Twitter vs the British Press (the Cases of Carter Ruck and Jan Moir)

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Two things this week have shown the weakness of the traditional media outlets in the face of online communities of people. On Monday a judge issued an embargo on the Guardian newspaper to stop it reporting a question that was asked in the House of Commons. Within 18 hours not only had this embargo been lifted, but the question itself had possibly become the most reprinted and widest spread question ever raised in the British Parliament.

Then on Friday, an article by Jan Moir in the Daily Mail on the death of pop star Stephen Gately provoked considerable discussion on Twitter thanks to its controversial associations between Gately’s sexuality and the manner of his death.

If we’ve learnt one thing this week, it’s that people are willing to talk and express their opinions in Twitter in ever increasing numbers.

Both instances show the role that Twitter, and online communities more broadly, have to play in questioning, challenging and debating issues raised by traditional media outlets. And both cases show how online communities are more nimble and more able to harness, express and promote the range of opinions that people have.

In the case of the embargo on the Guardian, Twitter became an investigative tool. Within moments of the newspaper reporting that it had been prevented from reporting a particular question that was asked in the House of Commons, people had come together in the online community to solve the problem of what that question was. It very soon turned out that it was a question about a British oil trading firm, Trafigura, and Carter-Ruck their law firm. Whilst a British judge had prevented the Guardian from printing this question, Twitter faced no such restrictions. The question was quickly circulated and discussed; read and republished by many thousands of people all while the newspaper was prevented from even acknowledging that the same question existed. If you wanted to know the truth of what was happening on Monday, you didn’t go to the news outlets. You went to Twitter.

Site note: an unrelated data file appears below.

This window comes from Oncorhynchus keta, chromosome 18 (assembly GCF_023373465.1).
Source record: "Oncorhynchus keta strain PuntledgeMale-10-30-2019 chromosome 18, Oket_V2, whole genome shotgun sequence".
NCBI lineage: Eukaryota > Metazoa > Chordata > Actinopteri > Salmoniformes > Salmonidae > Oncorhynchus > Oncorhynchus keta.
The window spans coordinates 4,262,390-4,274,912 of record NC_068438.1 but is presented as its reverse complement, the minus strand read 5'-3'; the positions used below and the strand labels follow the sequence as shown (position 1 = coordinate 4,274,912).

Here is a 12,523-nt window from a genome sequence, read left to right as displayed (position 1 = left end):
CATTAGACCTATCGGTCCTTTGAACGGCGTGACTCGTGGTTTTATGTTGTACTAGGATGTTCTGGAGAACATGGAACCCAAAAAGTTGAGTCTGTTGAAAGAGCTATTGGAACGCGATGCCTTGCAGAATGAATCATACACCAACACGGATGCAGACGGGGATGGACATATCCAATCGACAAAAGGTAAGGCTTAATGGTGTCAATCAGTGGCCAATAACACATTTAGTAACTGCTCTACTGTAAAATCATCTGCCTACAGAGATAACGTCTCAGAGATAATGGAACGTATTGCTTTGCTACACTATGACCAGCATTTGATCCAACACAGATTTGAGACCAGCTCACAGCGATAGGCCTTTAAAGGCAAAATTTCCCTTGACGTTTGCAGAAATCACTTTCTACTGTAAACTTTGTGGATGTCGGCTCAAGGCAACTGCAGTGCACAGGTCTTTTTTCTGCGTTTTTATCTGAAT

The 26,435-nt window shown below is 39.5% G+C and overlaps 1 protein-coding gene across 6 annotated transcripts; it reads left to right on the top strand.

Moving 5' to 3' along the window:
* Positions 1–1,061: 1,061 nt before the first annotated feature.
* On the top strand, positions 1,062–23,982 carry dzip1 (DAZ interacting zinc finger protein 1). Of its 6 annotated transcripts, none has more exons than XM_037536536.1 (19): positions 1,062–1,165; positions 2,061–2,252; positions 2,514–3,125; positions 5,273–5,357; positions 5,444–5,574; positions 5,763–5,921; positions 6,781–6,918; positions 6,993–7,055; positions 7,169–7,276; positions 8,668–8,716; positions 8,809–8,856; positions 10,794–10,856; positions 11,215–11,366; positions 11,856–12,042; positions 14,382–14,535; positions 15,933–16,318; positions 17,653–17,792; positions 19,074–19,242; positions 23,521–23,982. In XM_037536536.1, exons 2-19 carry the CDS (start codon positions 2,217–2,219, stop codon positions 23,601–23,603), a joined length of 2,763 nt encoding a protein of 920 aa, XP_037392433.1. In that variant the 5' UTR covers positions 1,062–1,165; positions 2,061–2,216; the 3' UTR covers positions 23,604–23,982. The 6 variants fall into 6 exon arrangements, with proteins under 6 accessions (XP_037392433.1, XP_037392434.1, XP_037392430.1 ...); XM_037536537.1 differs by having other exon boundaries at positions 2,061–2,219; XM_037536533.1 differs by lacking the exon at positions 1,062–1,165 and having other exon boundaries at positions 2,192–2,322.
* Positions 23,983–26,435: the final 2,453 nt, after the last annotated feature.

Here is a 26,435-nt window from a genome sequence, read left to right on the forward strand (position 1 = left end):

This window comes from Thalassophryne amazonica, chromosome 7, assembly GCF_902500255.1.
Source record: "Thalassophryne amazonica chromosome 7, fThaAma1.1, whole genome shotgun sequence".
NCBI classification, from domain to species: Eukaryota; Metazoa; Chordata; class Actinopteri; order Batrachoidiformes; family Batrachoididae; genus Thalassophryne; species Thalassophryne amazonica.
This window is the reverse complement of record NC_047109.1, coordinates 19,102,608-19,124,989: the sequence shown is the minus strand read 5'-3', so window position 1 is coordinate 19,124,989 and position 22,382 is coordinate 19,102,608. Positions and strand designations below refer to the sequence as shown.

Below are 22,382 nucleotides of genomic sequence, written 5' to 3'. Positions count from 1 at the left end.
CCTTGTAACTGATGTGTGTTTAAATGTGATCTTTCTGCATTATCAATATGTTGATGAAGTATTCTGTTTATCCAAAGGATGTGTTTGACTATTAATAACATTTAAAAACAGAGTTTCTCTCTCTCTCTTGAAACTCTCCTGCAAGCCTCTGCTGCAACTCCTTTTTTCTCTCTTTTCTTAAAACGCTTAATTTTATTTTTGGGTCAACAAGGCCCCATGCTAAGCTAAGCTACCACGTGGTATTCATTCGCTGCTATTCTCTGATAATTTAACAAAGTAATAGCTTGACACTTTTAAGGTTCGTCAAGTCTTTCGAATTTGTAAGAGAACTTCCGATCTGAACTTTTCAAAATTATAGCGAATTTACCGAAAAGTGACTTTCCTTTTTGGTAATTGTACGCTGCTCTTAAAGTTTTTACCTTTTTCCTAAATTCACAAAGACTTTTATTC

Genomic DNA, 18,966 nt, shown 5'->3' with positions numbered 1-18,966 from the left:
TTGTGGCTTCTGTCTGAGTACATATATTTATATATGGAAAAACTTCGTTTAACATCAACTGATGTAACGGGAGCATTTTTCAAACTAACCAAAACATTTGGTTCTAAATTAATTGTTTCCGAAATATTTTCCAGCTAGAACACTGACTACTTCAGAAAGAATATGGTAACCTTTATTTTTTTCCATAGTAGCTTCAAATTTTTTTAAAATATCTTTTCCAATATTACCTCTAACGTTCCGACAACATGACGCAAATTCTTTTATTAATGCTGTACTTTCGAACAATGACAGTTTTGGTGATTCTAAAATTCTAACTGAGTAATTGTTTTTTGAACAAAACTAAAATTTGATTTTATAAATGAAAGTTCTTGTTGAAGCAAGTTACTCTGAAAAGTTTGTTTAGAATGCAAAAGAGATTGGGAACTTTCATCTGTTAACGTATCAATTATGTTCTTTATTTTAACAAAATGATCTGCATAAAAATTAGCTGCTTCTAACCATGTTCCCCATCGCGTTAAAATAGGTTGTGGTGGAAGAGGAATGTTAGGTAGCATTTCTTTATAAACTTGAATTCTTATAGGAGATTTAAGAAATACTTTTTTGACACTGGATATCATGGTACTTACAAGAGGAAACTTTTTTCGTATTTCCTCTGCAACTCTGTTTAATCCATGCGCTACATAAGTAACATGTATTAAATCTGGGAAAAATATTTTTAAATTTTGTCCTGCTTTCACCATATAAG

By the time the embargo on the question was lifted it had been discussed for almost 18 hours in a public forum. With the large and growing Twitter user base, the fact that the Guardian had been prevented from printing the question became almost irrelevant. People were able to read, and perhaps more importantly, discuss this forbidden question quite openly in Twitter. Together they could find and share information about Trafigura and Carter-Ruck and debate the various opinions on the issue. So not only was Twitter able to print the question that the Guardian was prevented of doing, they were also able to host and facilitate an online community of people discussion and debating the issue behind the question. Much more than traditional media could ever do.

Then on Friday, Twitter again came into its own when faced with discussions in traditional media, this time an article by Jan Moir in the Daily Mail. Whatever you think about Moir’s article you cannot deny the breadth and volume of discussions on Twitter about it. This time it was less about Twitter being a source of information where traditional media was unable to do so, and more about Twitter providing a way for people to debate and dispute the very issues raised in the article. And then to organise themselves to campaign against the article itself.

Many many people on Twitter were angry about Moir’s article and expressed their anger in a number of ways. They expressed their unhappiness. They debated and disputed with each other. And they proactively provided information on how to complain. The online community in Twitter was able to do things that would not be possible with traditional media, providing a space for a meta-discussion about the article and about the issues raised.

In both of these cases, Twitter has really come to its own as an online community. It allows people to first identify and then express themselves with other people who share the same opinions and interests as them. Information is traded between people and shared and spread to reach as wide a group as possible.

People often ask and debate why people take part in discussions and debates online. The truth is that they will do so if they share similar interests, are facing similar questions, want to solve similar problems or provide similar resources. If they share something, they will share information with each other. This is the real power of online communities and the way in which you can grow them and engage more people. Faced with this, they pose a significant and dangerous threat to traditional media.

This week in the UK it is at least Twitter 2; the British press 0.

Image by nicdalic via Flickr

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